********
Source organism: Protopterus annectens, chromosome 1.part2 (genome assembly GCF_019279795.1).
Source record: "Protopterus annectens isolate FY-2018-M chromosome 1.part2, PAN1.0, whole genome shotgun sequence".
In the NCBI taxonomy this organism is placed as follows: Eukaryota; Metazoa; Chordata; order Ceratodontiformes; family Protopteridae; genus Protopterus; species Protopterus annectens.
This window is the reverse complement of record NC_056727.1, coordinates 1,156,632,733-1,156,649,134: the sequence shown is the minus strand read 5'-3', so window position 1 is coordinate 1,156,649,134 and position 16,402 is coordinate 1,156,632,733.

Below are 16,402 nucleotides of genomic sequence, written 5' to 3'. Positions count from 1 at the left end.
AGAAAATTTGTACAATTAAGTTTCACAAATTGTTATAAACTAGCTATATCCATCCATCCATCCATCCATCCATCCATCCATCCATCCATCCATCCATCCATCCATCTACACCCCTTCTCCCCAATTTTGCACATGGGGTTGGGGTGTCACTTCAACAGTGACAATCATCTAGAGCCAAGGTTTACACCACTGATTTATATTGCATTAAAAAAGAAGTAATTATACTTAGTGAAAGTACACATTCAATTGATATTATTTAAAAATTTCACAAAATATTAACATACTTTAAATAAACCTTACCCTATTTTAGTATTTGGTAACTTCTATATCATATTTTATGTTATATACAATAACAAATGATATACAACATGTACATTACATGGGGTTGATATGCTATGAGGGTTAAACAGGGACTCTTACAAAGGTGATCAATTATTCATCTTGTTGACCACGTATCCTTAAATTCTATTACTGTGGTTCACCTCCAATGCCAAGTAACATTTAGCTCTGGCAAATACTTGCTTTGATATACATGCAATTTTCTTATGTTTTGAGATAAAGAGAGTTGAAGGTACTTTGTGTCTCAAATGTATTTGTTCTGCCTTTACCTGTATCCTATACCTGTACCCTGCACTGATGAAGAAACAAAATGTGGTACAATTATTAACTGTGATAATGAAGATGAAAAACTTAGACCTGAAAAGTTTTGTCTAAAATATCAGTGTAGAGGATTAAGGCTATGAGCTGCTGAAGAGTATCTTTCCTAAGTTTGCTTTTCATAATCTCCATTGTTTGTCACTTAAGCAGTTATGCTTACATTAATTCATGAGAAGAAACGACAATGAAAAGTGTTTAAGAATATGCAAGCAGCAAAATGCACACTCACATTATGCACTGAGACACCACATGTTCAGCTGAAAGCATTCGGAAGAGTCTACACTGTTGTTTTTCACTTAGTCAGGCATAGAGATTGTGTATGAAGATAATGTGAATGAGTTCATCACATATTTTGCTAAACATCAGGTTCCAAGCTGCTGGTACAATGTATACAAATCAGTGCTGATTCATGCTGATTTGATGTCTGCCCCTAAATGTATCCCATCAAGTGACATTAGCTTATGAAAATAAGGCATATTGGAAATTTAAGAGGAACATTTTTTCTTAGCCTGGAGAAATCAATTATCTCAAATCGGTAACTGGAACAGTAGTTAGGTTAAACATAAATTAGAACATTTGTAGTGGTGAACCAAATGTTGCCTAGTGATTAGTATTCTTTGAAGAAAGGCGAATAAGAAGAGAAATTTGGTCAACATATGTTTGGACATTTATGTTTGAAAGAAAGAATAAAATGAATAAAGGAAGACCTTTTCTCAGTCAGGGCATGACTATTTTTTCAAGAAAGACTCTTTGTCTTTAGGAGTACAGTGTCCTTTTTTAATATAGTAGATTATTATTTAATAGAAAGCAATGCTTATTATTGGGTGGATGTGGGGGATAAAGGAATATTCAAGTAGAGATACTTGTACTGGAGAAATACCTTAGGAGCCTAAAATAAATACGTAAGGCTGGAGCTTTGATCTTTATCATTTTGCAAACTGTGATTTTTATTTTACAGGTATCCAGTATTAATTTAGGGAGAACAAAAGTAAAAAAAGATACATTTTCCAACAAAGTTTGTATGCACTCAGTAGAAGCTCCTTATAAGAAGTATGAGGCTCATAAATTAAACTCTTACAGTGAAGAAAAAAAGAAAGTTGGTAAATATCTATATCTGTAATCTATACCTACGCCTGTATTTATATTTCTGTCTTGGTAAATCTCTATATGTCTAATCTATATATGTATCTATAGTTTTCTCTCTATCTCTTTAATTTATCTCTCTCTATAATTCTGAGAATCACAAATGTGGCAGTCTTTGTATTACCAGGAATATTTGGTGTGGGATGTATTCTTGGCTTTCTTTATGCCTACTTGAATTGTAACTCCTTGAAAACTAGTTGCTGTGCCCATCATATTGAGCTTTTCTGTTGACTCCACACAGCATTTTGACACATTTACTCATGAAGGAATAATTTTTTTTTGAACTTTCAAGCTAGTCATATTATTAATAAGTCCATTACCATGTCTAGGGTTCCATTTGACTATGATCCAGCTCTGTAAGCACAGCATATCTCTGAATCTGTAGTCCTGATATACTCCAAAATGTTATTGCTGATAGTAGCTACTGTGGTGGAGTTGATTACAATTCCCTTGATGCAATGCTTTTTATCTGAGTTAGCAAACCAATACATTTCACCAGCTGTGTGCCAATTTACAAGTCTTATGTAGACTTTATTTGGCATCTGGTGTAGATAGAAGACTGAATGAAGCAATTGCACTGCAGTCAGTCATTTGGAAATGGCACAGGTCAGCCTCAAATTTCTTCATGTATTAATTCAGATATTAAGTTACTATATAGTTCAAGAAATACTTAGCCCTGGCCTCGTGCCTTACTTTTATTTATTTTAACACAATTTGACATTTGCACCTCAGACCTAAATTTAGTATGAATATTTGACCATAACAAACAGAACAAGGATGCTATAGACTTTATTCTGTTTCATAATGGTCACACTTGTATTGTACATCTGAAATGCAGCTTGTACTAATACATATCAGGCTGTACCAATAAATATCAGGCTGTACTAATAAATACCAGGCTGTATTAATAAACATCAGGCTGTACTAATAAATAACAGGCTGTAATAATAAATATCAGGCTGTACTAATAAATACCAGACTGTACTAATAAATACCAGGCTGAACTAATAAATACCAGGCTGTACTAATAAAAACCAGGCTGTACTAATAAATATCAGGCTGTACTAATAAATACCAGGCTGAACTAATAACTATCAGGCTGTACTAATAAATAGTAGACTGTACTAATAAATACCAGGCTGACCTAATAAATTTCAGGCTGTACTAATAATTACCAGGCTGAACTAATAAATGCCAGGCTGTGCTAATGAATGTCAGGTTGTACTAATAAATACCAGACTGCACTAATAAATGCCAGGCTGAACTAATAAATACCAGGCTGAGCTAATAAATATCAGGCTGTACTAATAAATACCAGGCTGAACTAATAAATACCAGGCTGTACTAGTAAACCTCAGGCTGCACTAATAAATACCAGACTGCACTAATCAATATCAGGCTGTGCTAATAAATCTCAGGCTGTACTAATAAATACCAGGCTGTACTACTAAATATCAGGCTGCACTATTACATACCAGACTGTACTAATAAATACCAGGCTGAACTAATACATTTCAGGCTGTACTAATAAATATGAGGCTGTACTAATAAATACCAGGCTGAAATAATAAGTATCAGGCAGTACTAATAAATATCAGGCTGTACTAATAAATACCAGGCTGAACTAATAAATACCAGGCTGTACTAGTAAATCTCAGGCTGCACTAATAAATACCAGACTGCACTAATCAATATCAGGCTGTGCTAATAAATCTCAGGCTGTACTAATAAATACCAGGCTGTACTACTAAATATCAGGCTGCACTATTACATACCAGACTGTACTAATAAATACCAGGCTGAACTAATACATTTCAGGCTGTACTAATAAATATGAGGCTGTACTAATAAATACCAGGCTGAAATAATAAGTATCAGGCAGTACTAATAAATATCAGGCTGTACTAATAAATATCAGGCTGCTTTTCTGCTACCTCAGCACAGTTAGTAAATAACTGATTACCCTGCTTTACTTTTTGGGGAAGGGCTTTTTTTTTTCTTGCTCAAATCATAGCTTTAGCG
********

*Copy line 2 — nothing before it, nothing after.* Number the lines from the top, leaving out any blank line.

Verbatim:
Source record: "Protopterus annectens isolate FY-2018-M chromosome 1.part2, PAN1.0, whole genome shotgun sequence".